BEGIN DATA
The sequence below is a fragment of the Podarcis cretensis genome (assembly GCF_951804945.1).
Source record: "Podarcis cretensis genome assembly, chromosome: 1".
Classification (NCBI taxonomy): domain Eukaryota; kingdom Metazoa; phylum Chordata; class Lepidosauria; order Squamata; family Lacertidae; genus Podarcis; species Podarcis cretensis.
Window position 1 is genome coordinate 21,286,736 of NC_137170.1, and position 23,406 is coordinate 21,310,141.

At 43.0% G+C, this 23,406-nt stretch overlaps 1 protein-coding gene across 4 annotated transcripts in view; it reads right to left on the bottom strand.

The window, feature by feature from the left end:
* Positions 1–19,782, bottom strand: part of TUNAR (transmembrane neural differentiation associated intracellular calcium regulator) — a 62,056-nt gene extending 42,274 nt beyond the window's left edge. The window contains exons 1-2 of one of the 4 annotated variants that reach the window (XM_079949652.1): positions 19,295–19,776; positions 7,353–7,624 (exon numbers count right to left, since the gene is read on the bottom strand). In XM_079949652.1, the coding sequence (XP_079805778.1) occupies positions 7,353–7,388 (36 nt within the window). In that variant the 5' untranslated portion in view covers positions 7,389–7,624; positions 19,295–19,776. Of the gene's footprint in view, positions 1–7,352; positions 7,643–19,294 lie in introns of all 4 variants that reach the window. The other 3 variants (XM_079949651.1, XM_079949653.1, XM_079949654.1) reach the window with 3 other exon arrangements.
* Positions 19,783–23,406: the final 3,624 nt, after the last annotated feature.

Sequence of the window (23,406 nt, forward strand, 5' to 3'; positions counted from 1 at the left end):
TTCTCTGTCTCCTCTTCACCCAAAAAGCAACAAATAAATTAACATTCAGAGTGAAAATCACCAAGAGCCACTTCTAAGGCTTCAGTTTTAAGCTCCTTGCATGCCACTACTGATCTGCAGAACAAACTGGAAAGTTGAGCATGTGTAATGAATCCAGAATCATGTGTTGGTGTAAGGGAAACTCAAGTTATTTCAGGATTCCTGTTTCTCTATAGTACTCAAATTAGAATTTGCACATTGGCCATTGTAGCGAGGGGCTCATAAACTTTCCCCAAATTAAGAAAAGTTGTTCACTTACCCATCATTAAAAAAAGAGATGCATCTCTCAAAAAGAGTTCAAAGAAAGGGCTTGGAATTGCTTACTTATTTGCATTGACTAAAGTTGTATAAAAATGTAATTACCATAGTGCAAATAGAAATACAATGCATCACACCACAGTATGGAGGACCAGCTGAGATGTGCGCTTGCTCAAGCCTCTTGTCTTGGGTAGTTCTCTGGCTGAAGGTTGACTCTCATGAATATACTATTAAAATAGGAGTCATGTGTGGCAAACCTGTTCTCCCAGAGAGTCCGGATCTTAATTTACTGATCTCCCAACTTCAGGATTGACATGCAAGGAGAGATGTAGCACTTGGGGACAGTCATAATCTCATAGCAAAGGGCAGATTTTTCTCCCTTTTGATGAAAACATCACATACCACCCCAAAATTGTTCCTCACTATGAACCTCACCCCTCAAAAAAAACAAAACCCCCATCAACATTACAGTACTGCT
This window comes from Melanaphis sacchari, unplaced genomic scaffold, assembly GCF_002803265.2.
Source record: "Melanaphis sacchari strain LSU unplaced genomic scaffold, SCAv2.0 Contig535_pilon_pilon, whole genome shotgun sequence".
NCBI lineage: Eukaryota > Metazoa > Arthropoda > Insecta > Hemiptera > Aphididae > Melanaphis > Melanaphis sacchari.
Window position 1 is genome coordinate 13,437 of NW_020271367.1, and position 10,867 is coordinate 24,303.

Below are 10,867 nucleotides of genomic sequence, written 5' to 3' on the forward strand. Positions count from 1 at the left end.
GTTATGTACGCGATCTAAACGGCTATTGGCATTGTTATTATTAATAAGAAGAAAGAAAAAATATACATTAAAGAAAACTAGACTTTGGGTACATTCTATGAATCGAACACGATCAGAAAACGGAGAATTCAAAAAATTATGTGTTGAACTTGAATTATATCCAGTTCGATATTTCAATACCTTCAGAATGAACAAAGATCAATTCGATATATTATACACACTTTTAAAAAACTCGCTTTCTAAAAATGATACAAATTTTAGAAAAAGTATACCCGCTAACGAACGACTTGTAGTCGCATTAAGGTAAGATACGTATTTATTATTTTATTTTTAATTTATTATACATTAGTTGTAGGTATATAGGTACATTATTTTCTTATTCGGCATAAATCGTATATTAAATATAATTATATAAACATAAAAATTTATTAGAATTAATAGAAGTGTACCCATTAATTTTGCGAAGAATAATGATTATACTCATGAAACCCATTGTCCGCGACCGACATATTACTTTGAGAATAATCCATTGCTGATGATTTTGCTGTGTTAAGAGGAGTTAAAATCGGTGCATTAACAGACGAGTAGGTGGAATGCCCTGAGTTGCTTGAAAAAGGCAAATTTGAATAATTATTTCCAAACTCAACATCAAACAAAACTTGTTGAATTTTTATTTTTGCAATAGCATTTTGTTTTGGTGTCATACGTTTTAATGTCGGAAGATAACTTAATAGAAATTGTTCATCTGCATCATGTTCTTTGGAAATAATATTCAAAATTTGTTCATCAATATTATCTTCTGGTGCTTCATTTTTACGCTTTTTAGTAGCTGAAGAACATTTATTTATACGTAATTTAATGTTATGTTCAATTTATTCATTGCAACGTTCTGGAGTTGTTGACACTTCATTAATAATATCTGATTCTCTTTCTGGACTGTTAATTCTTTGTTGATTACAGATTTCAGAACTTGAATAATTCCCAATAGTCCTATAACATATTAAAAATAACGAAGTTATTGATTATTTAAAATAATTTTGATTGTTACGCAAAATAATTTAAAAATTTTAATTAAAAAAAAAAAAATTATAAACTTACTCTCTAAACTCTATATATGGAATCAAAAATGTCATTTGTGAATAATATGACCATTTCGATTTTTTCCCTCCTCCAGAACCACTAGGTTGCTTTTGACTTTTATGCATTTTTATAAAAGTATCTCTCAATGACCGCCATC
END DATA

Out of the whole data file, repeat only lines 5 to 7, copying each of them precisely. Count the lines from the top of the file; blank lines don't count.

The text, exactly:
At 43.0% G+C, this 23,406-nt stretch overlaps 1 protein-coding gene across 4 annotated transcripts in view; it reads right to left on the bottom strand.

The window, feature by feature from the left end:
* Positions 1–19,782, bottom strand: part of TUNAR (transmembrane neural differentiation associated intracellular calcium regulator) — a 62,056-nt gene extending 42,274 nt beyond the window's left edge. The window contains exons 1-2 of one of the 4 annotated variants that reach the window (XM_079949652.1): positions 19,295–19,776; positions 7,353–7,624 (exon numbers count right to left, since the gene is read on the bottom strand). In XM_079949652.1, the coding sequence (XP_079805778.1) occupies positions 7,353–7,388 (36 nt within the window). In that variant the 5' untranslated portion in view covers positions 7,389–7,624; positions 19,295–19,776. Of the gene's footprint in view, positions 1–7,352; positions 7,643–19,294 lie in introns of all 4 variants that reach the window. The other 3 variants (XM_079949651.1, XM_079949653.1, XM_079949654.1) reach the window with 3 other exon arrangements.